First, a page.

The most common way people give up their power is by thinking they don’t have any – Alice Walker

Does the phrase “I can’t do anything about it” sound familiar to you?  I know I’ve heard (and said) it many times throughout my life.  It’s easy to say, and easier to believe.  After all, the world is huge, and one person’s life and influence seems rather insignificant and powerless in the face of it all.influence1

But then I read stories about how a single person made a huge difference and positively impacted millions of people.  Need examples?  How about Jack Andraka, the Maryland high school student who became inspired to invent a screening test for pancreatic cancer after losing a close family friend to the disease?  Working essentially on his own, with initial resources like Google and Wikipedia, he sought grants, secured an internship with Johns Hopkins University, and developed a pancreatic cancer test similar to a pap smear.  Or Brad Katsuyama, the young RBC executive who noticed the so-called stock scalping being done by certain high frequency trading, and instead of ignoring it, he alerted others, found solutions, and started a new stock exchange (IEX) impervious to such antics.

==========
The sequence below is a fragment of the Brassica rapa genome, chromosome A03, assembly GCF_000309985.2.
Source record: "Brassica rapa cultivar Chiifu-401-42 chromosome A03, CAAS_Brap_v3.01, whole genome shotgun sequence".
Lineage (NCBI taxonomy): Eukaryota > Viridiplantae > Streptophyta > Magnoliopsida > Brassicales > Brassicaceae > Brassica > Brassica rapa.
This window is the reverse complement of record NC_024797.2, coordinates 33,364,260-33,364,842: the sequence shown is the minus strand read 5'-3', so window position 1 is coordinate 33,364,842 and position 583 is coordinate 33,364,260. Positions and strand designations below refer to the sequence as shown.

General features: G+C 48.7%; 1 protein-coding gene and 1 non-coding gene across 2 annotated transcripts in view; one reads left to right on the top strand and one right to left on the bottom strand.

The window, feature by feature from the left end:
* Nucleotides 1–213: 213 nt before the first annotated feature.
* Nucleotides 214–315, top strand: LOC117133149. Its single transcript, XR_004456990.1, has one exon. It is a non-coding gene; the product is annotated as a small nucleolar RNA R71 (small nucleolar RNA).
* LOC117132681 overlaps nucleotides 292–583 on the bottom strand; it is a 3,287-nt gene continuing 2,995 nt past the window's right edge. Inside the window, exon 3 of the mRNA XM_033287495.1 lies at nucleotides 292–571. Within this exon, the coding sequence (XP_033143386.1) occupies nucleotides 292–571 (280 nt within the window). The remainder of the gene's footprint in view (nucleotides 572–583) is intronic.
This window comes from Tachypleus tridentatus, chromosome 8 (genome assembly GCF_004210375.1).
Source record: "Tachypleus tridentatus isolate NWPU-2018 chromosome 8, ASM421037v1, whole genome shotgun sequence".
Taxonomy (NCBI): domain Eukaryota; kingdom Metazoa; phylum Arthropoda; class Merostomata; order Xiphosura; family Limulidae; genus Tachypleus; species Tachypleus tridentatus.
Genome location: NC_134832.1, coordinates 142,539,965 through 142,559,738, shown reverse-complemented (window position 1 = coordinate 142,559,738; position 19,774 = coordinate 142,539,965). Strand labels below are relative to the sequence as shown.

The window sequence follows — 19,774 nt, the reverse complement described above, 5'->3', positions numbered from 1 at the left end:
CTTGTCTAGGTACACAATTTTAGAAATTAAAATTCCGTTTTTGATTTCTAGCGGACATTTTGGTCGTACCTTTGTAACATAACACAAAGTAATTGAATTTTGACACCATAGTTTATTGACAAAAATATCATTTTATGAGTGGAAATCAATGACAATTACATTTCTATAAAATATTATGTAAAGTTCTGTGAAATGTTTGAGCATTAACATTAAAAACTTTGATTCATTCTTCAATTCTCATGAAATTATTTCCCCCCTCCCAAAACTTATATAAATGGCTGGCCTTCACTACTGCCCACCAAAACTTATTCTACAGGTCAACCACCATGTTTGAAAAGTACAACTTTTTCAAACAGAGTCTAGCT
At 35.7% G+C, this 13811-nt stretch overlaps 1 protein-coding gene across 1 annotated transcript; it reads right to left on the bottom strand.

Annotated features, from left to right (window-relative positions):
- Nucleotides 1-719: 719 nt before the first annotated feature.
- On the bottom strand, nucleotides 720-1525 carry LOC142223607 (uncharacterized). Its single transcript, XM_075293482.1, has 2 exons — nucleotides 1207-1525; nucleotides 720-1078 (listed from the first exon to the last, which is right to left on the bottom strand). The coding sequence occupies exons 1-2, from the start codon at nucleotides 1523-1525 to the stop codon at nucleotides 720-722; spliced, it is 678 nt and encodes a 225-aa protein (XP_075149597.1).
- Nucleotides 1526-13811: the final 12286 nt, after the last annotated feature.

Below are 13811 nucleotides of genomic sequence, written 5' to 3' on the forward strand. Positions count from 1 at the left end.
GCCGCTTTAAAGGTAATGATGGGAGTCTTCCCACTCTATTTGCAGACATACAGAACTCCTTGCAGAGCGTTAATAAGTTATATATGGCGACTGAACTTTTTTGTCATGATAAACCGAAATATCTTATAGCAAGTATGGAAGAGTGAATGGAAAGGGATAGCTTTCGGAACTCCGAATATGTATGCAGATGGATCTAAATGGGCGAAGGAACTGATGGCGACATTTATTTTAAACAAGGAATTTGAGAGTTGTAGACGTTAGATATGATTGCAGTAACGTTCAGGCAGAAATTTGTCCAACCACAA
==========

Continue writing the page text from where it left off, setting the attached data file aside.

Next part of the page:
Most of us will never achieve anything nearly as spectacular as these two young men.  But we do have the power to effect change within our families, our communities, and beyond.  It begins with believing in yourself, in your ability to find solutions, and in your ability to persuade others to join your cause, if necessary.

Moral conviction.  Passion.  Intellectual curiosity.  Ambition.  These traits do not belong to a select few.  We are all born with these gifts.  Don’t be afraid to unleash them, or to fail the first time you try to make a difference.

Imagine a world where people who thought “Nothin’ I can do about it” stopped and thought again.  Imagine yourself a soldier in an army of optimists where each small step could lead somewhere wonderfully unexpected and life-changing (for yourself and others).  Imagine looking back over your life and seeing a thousand examples (some big, most small) in which you left your mark.

Are you pumped up?  I am, but I think I’ll start small—take a page from Michael Jackson’s Man in the Mirror and first change those things about myself I don’t like.

How about you?  Where can you make a difference?

XO–Jamie